When LSA junior Cat Groenke returned home to California after campus shut down, she came home to a new dog.

After their previous two dogs passed away, Groenke said her family was looking for a new pet. A friend referred them to a Facebook post about Arya, a mutt rescued from Mexico.

“My mom had put our family on a list with a bunch of humane societies for a pet adoption or a pet foster, but because of COVID there weren’t really any available because everyone and their mother is getting pets,” Groenke said. “So the way we got Arya, she was on the streets of Mexico … There’s a foster organization that one of my mom’s friends follows on Facebook … (She) saw the post and said that looks exactly like the kind of dog the Groenke family needs. Within a day of her being posted, my mom was like ‘OK, yeah’ and went down and got her.”

Groenke’s family was already in the market for a new dog, but the COVID-19 outbreak has sparked an interest in adopting pets across the country, as stay-at-home orders keep people at home with an abundance of free time. Nationally, there has been increased interest in pet adoptions and fostering.

The Humane Society of Huron Valley has served Washtenaw County for more than a century. HSHV altered its operations in response to the pandemic, though adoptions are still taking place. Tanya Hilgendorf, president and CEO of HSHV, clarified the shelter hasn’t seen an increase in actual adoptions, but  a rise in the interest in adopting. HSHV still conducts five to 10 adoptions per day, but Hilgendorf said this is far less than normal.

According to Hilgendorf, there are no longer any volunteers working in-person at HSHV and adoption appointments must be set up in advance, meaning only one family can be served at a time.

“We have a lot of interest in adoptions because people are at home, making this a great time to get a new friend for some, but not an uptick in total adoptions because our animal population is lower than normal,” Hilgendorf said. “The adoption process has been significantly slowed down, reducing the daily volume of adoptions, due to the requirements around social distancing.”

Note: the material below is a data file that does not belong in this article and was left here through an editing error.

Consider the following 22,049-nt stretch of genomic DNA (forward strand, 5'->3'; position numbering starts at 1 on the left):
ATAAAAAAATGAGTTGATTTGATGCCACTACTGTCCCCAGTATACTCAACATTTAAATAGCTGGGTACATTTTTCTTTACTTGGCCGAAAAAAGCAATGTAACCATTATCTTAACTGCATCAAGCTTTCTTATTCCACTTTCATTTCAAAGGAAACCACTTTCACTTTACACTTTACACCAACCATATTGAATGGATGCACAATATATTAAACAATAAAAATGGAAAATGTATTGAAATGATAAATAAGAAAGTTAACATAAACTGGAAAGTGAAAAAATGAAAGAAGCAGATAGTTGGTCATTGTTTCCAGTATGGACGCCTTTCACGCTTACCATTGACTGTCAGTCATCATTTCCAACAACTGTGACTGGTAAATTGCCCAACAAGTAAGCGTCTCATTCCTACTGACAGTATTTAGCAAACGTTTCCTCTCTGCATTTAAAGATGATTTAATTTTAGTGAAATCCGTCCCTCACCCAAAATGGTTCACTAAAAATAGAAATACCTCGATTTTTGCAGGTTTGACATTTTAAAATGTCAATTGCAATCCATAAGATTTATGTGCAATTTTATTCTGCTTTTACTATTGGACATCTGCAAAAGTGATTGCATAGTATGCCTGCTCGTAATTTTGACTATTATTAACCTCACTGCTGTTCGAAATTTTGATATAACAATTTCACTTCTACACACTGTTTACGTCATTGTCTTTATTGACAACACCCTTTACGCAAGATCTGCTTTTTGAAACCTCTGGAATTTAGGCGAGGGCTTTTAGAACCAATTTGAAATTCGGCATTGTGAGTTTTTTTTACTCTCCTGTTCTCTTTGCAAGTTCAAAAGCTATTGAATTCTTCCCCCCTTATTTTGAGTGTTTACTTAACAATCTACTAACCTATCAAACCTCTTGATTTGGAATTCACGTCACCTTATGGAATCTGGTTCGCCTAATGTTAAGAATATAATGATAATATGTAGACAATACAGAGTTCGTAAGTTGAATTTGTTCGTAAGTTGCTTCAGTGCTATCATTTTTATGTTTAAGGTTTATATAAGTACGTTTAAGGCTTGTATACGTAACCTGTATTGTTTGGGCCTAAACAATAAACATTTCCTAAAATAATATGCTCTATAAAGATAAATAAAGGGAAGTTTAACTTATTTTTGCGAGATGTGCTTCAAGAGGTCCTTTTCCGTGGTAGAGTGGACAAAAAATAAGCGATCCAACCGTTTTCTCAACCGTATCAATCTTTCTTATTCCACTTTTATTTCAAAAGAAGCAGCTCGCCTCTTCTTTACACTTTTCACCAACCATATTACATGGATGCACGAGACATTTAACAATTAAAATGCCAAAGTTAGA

University of Michigan alum Emily Lerner, who graduated in May 2020, had been planning to adopt a cat after graduation for quite some time. It just happened to occur during a global pandemic, she said. 

“Before all this happened, my plan was to adopt when I graduated,” Lerner said. “I would be working 40 hours a week, but now I’m going to be home with my cat for like the whole time.”

Lerner said she had been visiting the shelter a few months prior to the outbreak to familiarize herself with the kittens, but that became more difficult as the outbreak progressed. 

“Before all of this you could just walk in and look around, play with cats, and now you can’t really go in unless you have an appointment with a specific cat,” Lerner said.

Hilgendorf said the shelter has seen the number of animals surrendered drop as the outbreak has upended the usual reasons why owners give up pets, such as moving homes or busy schedules. At the start of March, HSHV had 399 animals in its care. As of late April, there were 326, including 200 in foster care. 

Some of HSHV’s services, such as training tutorials, are being offered remotely. However, programs like the shelter’s youth education program and all preventative services at HSHV’s veterinary clinic have been suspended, in accordance with an executive order from Gov. Gretchen Whitmer in March that restricted all non-essential veterinary services, such as getting animals spayed or neutered.

Hilgendorf said she expects the number of pets turned over to the shelter to increase after the stay-at-home orders expire as the economy tanks and unemployment surges.